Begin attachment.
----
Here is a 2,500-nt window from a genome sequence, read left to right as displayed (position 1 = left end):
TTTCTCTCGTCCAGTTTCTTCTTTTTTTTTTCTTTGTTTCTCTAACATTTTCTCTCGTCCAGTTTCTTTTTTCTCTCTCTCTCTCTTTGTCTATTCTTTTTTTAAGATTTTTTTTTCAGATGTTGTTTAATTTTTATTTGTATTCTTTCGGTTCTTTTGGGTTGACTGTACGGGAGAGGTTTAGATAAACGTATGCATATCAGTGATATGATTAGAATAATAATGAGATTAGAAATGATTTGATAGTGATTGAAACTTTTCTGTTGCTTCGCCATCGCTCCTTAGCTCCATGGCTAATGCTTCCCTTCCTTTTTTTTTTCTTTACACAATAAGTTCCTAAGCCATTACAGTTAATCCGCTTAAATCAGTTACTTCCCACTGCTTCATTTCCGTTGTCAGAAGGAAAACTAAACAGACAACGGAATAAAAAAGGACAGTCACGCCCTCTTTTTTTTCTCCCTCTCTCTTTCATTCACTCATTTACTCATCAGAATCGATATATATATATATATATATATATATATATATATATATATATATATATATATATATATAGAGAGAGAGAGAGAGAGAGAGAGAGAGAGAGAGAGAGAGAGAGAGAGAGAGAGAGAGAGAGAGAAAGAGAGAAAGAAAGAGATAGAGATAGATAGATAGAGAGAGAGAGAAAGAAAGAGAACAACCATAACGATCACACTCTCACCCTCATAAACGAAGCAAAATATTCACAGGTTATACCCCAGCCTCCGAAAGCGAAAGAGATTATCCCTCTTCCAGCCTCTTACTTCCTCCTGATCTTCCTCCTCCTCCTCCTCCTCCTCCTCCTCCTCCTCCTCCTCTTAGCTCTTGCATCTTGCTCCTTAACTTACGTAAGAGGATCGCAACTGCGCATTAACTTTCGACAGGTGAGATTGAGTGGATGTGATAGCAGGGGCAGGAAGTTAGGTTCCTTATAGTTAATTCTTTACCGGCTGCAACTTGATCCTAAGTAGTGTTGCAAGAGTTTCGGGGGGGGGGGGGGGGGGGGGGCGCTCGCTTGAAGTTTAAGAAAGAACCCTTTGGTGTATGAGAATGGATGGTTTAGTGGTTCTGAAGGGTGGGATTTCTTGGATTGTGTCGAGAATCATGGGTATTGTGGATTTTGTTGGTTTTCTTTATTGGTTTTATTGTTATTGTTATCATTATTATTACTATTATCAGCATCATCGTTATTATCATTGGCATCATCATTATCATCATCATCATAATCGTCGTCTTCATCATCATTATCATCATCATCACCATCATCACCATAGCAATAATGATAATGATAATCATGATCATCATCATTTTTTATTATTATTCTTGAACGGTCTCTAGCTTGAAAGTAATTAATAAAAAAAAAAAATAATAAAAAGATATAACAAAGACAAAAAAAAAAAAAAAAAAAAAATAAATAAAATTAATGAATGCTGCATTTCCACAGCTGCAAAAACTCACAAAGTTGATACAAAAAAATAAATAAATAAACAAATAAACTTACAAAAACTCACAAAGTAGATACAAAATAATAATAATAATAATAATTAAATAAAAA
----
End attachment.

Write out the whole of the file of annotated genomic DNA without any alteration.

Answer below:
Here is a 2,500-nt window from a genome sequence, read left to right as displayed (position 1 = left end):
TTTCTCTCGTCCAGTTTCTTCTTTTTTTTTTCTTTGTTTCTCTAACATTTTCTCTCGTCCAGTTTCTTTTTTCTCTCTCTCTCTCTTTGTCTATTCTTTTTTTAAGATTTTTTTTTCAGATGTTGTTTAATTTTTATTTGTATTCTTTCGGTTCTTTTGGGTTGACTGTACGGGAGAGGTTTAGATAAACGTATGCATATCAGTGATATGATTAGAATAATAATGAGATTAGAAATGATTTGATAGTGATTGAAACTTTTCTGTTGCTTCGCCATCGCTCCTTAGCTCCATGGCTAATGCTTCCCTTCCTTTTTTTTTTCTTTACACAATAAGTTCCTAAGCCATTACAGTTAATCCGCTTAAATCAGTTACTTCCCACTGCTTCATTTCCGTTGTCAGAAGGAAAACTAAACAGACAACGGAATAAAAAAGGACAGTCACGCCCTCTTTTTTTTCTCCCTCTCTCTTTCATTCACTCATTTACTCATCAGAATCGATATATATATATATATATATATATATATATATATATATATATATATATATATATATATAGAGAGAGAGAGAGAGAGAGAGAGAGAGAGAGAGAGAGAGAGAGAGAGAGAGAGAGAGAGAGAGAAAGAGAGAAAGAAAGAGATAGAGATAGATAGATAGAGAGAGAGAGAAAGAAAGAGAACAACCATAACGATCACACTCTCACCCTCATAAACGAAGCAAAATATTCACAGGTTATACCCCAGCCTCCGAAAGCGAAAGAGATTATCCCTCTTCCAGCCTCTTACTTCCTCCTGATCTTCCTCCTCCTCCTCCTCCTCCTCCTCCTCCTCCTCCTCCTCTTAGCTCTTGCATCTTGCTCCTTAACTTACGTAAGAGGATCGCAACTGCGCATTAACTTTCGACAGGTGAGATTGAGTGGATGTGATAGCAGGGGCAGGAAGTTAGGTTCCTTATAGTTAATTCTTTACCGGCTGCAACTTGATCCTAAGTAGTGTTGCAAGAGTTTCGGGGGGGGGGGGGGGGGGGGGGCGCTCGCTTGAAGTTTAAGAAAGAACCCTTTGGTGTATGAGAATGGATGGTTTAGTGGTTCTGAAGGGTGGGATTTCTTGGATTGTGTCGAGAATCATGGGTATTGTGGATTTTGTTGGTTTTCTTTATTGGTTTTATTGTTATTGTTATCATTATTATTACTATTATCAGCATCATCGTTATTATCATTGGCATCATCATTATCATCATCATCATAATCGTCGTCTTCATCATCATTATCATCATCATCACCATCATCACCATAGCAATAATGATAATGATAATCATGATCATCATCATTTTTTATTATTATTCTTGAACGGTCTCTAGCTTGAAAGTAATTAATAAAAAAAAAAAATAATAAAAAGATATAACAAAGACAAAAAAAAAAAAAAAAAAAAAATAAATAAAATTAATGAATGCTGCATTTCCACAGCTGCAAAAACTCACAAAGTTGATACAAAAAAATAAATAAATAAACAAATAAACTTACAAAAACTCACAAAGTAGATACAAAATAATAATAATAATAATAATTAAATAAAAA